06/11/2015 12:12 EDT | Updated 06/11/2016 05:59 EDT

Got Jobs? Not a lot of work to be had in the oilpatch

Despite a steady rebound in oil prices, landing a job in Alberta's foremost industry is still a challenge.

The province's oil and gas industry has shed thousands of jobs already this year in the wake of an oil price plunge that began last summer. 

A few thousand job seekers flocked to Calgary's convention centre this week for an industry job fair, despite common perception they are most likely on an ill-fated journey. 

"I think it will take long time because companies, they have some opportunities, but there are lots of people in front of them to select," says Khalid Fattah, a civil engineer with more than 20 years of experience.

The two-day job fair began Wednesday and nearly 2,000 people registered to attend, the maximum amount allowed by organizers. Long lines form outside every booth as people wait for a chance to drop off a resume and have a quick chat about possible openings. 

"We don't have a lot of openings, especially in Calgary and Alberta," says Bright Eboigbe, an engineer who has been out of work for about a month. "It's a little bit tight." 

Companies looking to hire at the Global Energy Career Expo include Shell and Baker Hughes. Shell Canada laid off a few hundred oilsands workers in January and has been shedding head office staff, as well. Also in January, Baker Hughes announced it was cutting 7,000 jobs worldwide.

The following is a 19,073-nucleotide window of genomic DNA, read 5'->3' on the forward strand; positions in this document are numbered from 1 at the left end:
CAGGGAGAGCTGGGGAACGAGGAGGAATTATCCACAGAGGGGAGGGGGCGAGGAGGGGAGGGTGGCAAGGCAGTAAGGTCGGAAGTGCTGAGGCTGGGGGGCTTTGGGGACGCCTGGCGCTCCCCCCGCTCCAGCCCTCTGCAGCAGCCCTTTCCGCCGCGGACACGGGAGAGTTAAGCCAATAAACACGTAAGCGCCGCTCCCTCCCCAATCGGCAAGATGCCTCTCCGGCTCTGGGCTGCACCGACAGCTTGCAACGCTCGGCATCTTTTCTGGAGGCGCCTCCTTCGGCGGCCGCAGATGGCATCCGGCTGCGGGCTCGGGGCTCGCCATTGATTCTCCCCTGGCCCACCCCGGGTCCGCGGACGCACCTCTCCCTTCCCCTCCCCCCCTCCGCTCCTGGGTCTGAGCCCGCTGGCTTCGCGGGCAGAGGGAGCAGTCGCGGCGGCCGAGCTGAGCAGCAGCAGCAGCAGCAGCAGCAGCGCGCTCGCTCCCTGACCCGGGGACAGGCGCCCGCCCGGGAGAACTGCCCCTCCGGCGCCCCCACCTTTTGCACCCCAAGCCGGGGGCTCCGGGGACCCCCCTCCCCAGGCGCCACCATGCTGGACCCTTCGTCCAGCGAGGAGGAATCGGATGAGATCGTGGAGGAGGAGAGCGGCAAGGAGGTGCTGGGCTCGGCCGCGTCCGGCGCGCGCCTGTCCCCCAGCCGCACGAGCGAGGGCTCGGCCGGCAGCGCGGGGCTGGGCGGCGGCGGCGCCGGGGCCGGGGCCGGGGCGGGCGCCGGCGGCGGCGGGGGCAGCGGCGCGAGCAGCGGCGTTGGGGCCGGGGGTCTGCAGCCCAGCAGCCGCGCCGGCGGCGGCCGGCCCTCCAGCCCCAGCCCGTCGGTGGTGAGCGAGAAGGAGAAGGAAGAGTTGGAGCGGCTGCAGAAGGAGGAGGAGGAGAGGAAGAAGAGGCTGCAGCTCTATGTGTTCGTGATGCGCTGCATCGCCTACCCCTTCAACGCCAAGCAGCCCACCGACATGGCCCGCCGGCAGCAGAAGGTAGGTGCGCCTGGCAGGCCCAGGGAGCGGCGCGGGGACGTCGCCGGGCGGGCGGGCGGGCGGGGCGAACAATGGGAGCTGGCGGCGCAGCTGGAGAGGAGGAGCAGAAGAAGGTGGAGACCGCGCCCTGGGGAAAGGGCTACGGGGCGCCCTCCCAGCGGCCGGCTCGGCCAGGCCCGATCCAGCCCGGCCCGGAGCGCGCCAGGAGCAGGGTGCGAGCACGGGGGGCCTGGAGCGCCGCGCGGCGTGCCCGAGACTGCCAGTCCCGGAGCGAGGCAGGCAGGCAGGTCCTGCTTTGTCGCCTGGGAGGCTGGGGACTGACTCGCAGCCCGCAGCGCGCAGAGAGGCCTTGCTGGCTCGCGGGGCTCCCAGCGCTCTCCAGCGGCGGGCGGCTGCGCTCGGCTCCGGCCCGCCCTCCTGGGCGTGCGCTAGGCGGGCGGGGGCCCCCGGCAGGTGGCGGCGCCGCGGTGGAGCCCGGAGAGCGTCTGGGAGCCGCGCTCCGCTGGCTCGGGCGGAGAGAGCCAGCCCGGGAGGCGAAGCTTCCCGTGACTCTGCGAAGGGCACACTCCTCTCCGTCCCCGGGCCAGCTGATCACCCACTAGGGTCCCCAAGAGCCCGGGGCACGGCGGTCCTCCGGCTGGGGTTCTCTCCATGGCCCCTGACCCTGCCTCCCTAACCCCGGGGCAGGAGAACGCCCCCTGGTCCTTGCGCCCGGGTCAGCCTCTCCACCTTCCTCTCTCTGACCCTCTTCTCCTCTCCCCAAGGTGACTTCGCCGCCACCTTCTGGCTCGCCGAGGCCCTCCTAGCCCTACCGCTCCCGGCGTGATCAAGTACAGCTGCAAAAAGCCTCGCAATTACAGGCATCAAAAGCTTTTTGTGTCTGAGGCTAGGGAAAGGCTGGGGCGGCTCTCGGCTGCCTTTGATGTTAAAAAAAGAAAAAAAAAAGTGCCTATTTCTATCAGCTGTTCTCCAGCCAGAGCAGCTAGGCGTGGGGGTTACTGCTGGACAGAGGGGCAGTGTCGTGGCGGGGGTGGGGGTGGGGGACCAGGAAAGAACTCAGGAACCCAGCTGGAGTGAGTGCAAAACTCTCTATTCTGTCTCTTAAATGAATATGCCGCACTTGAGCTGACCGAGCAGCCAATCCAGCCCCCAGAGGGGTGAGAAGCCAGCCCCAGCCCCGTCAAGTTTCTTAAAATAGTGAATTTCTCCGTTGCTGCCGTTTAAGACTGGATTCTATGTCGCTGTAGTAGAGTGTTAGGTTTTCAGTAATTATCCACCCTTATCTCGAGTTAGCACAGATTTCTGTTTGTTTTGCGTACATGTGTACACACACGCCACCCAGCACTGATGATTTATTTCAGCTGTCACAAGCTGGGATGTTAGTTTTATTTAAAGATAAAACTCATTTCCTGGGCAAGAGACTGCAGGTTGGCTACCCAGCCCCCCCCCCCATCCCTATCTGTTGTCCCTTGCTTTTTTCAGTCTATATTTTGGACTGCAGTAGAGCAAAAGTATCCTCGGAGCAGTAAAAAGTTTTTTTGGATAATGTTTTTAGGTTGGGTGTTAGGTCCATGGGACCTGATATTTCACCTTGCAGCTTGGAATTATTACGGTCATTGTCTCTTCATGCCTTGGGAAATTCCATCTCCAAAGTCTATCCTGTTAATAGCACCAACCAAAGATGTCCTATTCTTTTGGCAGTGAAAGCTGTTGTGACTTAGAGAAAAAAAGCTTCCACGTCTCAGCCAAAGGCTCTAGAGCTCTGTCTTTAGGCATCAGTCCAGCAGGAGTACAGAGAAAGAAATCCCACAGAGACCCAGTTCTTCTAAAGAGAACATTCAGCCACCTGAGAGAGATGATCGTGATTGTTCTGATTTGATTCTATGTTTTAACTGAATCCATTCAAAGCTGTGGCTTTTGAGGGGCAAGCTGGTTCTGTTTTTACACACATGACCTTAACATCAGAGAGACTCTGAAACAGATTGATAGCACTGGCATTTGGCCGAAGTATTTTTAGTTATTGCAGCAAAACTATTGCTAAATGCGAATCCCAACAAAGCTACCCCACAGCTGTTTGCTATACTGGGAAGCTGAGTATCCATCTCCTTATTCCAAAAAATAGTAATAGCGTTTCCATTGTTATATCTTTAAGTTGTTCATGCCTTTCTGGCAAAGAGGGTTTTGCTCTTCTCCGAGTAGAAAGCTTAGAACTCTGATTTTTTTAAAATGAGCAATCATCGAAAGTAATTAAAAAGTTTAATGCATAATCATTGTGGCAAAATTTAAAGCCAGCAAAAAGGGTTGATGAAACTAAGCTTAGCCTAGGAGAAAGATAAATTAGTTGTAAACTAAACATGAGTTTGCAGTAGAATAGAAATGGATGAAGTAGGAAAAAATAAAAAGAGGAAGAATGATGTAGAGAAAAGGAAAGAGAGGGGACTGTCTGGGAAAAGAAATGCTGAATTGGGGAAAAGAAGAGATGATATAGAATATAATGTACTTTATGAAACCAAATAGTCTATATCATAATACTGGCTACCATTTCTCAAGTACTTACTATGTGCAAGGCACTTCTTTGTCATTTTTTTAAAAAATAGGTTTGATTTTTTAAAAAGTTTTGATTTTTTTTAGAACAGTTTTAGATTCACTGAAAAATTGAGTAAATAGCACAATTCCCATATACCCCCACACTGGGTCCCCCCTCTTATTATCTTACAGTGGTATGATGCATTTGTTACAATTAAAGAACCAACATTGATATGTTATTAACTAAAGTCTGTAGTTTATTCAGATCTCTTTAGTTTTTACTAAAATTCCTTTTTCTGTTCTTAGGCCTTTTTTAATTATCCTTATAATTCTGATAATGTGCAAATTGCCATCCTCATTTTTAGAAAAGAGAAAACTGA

"There's a lot of people with great qualifications, great skills and experience," says Taylor Cook, a recruiter with AECON, an energy, construction and mining company. While her company is hiring in each of its business sectors across the country, she can't help but notice the concern about the job climate in Alberta.

"I've heard some people say they are a little scared right now about what's going on with the economy, particularly in Alberta," she says. 

Looking for quality

Employment in Alberta this year has been flat, although the energy sector has lost 25,000 jobs since September, a drop of 13.5 per cent, according to Robert Kavcic, with BMO Capital Markets. 

The job fair is much smaller than last year, only a quarter of the size. The firms who are hiring have the luxury of looking for high quality applicants.

"There's a number of companies that are looking for individuals that might not have been available last year that have become available for this year," says Bruce Carew with the Global Petroleum Show. 

Of the jobs that are available, some are based in Canada, while others are overseas.